Through The Roof: Proper Heat Management With Insulation – Part 1: How Heat Moves Inside Your Home

In areas with cold climates, we bundle up to stay warm. In essence, what we’re doing is insulating our bodies against the cold. In much the same way, insulation is what helps keep buildings – your home included – nice and cool inside even when it’s sweltering out. You may ask: How does insulation help my home in a tropical climate?

Well, one thing about heat is that it isn’t static. It moves, and it can easily enter your home, making it hotter than you want it to be. Let’s try to understand how heat moves inside your home in the first place, where it stays, and where it escapes to, exactly.

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Heat moves and flows in and out of your home – traveling through conduction, convection, and radiation.

The ground on which your house stands is soil or rock that absorbs the heat that flows down directly from the sun to the Earth. This heat moves through your walls, floors and your roof. Now, what happens to that heat? One of three things:

The heat that is conducted through the metal, brick, and other materials of your home’s structure heats up the air both inside and outside the home. It enters your home through metal door frames and window frames, or is absorbed by concrete floors.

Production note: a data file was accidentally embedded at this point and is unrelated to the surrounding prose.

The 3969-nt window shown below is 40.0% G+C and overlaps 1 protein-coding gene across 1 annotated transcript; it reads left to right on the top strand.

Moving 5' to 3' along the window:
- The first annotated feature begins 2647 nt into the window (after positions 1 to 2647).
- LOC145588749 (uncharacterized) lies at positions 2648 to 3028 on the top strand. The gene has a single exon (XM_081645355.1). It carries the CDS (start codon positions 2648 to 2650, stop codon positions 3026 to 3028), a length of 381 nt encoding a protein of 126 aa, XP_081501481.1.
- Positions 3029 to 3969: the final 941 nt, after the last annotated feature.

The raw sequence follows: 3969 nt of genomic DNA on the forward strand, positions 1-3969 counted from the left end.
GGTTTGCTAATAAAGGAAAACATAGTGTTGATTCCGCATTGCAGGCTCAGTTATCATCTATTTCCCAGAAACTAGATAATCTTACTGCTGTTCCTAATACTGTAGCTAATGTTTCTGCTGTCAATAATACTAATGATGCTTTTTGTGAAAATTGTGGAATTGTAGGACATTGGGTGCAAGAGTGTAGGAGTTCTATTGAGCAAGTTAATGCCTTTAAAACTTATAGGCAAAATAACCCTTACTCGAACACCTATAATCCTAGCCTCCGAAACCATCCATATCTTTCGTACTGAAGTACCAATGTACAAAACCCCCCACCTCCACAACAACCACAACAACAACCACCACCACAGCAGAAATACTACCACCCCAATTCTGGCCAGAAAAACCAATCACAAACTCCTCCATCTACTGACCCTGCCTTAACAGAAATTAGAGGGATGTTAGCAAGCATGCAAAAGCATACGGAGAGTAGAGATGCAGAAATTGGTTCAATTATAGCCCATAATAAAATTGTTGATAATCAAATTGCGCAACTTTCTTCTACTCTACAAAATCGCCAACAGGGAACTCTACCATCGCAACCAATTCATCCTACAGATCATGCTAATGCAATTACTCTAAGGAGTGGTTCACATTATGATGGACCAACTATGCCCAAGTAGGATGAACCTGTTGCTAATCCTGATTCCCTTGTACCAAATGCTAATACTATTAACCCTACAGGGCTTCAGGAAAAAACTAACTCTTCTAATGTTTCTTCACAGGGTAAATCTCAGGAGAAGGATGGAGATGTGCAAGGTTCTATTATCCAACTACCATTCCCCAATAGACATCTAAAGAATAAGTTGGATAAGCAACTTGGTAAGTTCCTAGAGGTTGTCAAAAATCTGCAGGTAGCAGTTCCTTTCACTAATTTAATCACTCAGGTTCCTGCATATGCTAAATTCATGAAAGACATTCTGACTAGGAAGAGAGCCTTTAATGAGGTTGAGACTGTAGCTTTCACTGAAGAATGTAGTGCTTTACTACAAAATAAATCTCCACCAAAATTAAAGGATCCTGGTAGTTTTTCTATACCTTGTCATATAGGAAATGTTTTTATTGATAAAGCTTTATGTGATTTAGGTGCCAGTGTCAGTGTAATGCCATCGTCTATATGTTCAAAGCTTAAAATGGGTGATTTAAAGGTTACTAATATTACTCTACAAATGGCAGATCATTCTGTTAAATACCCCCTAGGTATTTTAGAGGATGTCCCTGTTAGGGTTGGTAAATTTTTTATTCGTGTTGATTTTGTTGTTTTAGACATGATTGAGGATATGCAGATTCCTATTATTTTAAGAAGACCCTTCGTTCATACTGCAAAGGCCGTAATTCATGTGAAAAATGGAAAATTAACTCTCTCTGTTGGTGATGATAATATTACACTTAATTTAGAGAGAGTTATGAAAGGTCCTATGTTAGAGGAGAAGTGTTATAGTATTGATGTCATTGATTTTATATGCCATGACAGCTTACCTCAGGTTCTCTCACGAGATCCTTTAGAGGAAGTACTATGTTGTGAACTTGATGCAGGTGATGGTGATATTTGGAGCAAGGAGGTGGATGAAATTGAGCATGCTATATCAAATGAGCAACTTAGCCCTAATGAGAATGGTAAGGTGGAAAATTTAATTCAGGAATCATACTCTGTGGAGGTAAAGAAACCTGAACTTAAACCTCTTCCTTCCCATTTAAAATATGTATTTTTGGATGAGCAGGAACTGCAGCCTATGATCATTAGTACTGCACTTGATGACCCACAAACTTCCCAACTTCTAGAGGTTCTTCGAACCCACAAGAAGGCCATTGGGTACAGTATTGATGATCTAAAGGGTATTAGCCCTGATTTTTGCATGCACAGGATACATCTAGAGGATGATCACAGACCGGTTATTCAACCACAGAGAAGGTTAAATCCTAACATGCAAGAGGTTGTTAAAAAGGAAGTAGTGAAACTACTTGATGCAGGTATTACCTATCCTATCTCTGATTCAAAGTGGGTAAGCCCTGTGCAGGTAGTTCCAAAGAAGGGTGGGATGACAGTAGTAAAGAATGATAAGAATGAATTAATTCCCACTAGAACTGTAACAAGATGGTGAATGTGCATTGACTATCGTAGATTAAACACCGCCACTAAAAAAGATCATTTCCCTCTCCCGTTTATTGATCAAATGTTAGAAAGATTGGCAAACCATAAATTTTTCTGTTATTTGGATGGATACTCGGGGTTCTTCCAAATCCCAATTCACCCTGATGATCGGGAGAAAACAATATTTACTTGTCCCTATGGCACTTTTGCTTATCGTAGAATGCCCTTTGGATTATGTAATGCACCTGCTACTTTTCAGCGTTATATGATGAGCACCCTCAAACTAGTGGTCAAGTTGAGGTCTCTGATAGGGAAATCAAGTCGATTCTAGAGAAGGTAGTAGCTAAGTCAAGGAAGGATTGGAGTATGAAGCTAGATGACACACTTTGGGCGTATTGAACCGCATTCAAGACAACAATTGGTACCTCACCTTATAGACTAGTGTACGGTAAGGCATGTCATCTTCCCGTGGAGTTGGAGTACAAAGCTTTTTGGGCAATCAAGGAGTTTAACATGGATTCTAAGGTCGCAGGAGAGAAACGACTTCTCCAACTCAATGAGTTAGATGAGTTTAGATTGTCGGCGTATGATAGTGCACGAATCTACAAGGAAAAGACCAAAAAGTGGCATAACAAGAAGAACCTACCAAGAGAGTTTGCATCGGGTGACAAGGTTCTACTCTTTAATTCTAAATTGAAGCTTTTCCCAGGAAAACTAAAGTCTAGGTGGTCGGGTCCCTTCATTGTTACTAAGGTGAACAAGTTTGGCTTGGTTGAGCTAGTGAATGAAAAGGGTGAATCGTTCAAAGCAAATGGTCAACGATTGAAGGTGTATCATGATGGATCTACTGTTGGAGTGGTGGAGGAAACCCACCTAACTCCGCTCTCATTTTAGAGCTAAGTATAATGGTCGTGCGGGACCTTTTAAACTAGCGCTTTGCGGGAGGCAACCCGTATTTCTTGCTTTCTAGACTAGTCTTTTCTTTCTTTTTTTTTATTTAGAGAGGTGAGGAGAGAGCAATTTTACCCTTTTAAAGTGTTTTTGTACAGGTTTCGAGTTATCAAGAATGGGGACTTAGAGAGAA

In the same way that you feel the heat radiating from something hot – such as a campfire or fireplace – the heat in your home is constantly radiated from the sun and back into the atmosphere. This explains why heat from the sun can be felt directly, even when you’re in a cold room. Radiation is also how infrared photos capture heat movement inside your home.

As air gets warmer, it rises. Colder air falls. This natural occurrence, known as convection, facilitates air movement and is also the main principle used in central cooling equipment.

Various forms of insulation can help you control the temperature inside your home without overworking your cooling systems. The less insulation you have, the more you use your air conditioning to regulate indoor temperatures, and that’s bad news for the environment as well as your energy costs. You’re using more fuel, and generating more carbon dioxide. Insulation is a process that can help you reduce both.

Your home can’t win against the heat on its own. Do you have proper insulation to help you? Here’s a tip: start with your roof. We discuss why in Part 2 of this series.